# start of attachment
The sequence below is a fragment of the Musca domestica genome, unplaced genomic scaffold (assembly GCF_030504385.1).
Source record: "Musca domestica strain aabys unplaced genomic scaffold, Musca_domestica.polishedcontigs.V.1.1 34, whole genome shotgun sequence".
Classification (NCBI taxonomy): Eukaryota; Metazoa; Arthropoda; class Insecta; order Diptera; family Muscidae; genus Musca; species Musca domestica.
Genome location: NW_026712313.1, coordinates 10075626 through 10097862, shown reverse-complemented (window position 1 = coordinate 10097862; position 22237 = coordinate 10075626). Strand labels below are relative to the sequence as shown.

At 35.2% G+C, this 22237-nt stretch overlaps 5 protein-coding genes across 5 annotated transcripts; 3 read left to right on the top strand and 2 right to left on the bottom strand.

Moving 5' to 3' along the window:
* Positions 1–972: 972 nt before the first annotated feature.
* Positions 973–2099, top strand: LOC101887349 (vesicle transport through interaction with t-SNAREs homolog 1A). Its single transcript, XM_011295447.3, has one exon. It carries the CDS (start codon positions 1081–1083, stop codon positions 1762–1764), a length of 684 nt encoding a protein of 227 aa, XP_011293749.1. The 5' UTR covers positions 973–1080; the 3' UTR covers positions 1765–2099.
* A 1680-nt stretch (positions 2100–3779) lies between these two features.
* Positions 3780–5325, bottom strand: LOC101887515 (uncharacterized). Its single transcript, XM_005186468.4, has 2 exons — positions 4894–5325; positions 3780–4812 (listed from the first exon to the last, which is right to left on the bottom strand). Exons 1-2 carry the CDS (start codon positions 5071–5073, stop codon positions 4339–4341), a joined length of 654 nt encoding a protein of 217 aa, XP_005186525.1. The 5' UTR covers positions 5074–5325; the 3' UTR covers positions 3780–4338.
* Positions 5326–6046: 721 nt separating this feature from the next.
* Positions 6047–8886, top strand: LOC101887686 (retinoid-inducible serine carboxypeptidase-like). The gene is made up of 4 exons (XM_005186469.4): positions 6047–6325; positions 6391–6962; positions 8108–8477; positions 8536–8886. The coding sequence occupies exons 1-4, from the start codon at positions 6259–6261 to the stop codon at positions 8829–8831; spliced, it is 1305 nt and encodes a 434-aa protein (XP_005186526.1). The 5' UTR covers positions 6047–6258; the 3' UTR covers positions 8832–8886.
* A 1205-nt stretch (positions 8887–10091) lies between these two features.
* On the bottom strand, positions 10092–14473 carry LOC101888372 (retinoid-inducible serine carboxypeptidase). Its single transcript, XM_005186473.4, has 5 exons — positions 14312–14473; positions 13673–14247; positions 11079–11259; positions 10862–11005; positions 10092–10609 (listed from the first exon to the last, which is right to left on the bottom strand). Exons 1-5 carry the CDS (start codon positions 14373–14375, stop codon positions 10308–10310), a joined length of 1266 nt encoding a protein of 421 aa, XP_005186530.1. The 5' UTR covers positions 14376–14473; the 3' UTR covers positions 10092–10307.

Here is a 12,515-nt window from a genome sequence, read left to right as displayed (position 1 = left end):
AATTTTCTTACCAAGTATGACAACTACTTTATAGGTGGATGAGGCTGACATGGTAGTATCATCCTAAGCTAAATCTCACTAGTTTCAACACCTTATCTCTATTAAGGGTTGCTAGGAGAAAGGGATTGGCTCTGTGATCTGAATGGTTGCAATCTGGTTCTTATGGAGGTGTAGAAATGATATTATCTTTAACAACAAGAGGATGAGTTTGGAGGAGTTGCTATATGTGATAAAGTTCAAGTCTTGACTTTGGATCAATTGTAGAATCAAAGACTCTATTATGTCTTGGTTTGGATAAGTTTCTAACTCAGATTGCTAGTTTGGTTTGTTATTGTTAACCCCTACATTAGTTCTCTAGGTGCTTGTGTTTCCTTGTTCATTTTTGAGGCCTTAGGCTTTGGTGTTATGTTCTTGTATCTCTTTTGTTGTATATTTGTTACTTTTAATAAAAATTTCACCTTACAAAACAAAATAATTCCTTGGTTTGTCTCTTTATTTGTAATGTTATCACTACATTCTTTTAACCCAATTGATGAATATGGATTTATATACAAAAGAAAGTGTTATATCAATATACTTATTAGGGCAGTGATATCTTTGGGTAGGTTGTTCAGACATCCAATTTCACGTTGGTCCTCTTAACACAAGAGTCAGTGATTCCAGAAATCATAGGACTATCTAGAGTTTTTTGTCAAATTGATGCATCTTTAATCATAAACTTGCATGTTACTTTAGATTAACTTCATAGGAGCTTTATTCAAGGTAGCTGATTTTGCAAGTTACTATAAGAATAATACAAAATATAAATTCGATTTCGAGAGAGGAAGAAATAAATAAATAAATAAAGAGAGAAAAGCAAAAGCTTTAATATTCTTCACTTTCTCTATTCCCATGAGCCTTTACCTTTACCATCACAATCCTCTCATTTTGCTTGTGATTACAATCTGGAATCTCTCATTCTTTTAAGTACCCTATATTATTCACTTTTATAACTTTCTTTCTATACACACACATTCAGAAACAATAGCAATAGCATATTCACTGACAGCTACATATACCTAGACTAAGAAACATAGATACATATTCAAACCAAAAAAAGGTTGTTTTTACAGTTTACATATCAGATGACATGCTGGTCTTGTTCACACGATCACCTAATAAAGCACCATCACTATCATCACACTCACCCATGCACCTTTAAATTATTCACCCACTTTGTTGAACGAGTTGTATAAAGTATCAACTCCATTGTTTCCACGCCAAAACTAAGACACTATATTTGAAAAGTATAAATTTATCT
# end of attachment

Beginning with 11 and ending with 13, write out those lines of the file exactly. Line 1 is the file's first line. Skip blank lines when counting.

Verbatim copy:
* Positions 5326–6046: 721 nt separating this feature from the next.
* Positions 6047–8886, top strand: LOC101887686 (retinoid-inducible serine carboxypeptidase-like). The gene is made up of 4 exons (XM_005186469.4): positions 6047–6325; positions 6391–6962; positions 8108–8477; positions 8536–8886. The coding sequence occupies exons 1-4, from the start codon at positions 6259–6261 to the stop codon at positions 8829–8831; spliced, it is 1305 nt and encodes a 434-aa protein (XP_005186526.1). The 5' UTR covers positions 6047–6258; the 3' UTR covers positions 8832–8886.
* A 1205-nt stretch (positions 8887–10091) lies between these two features.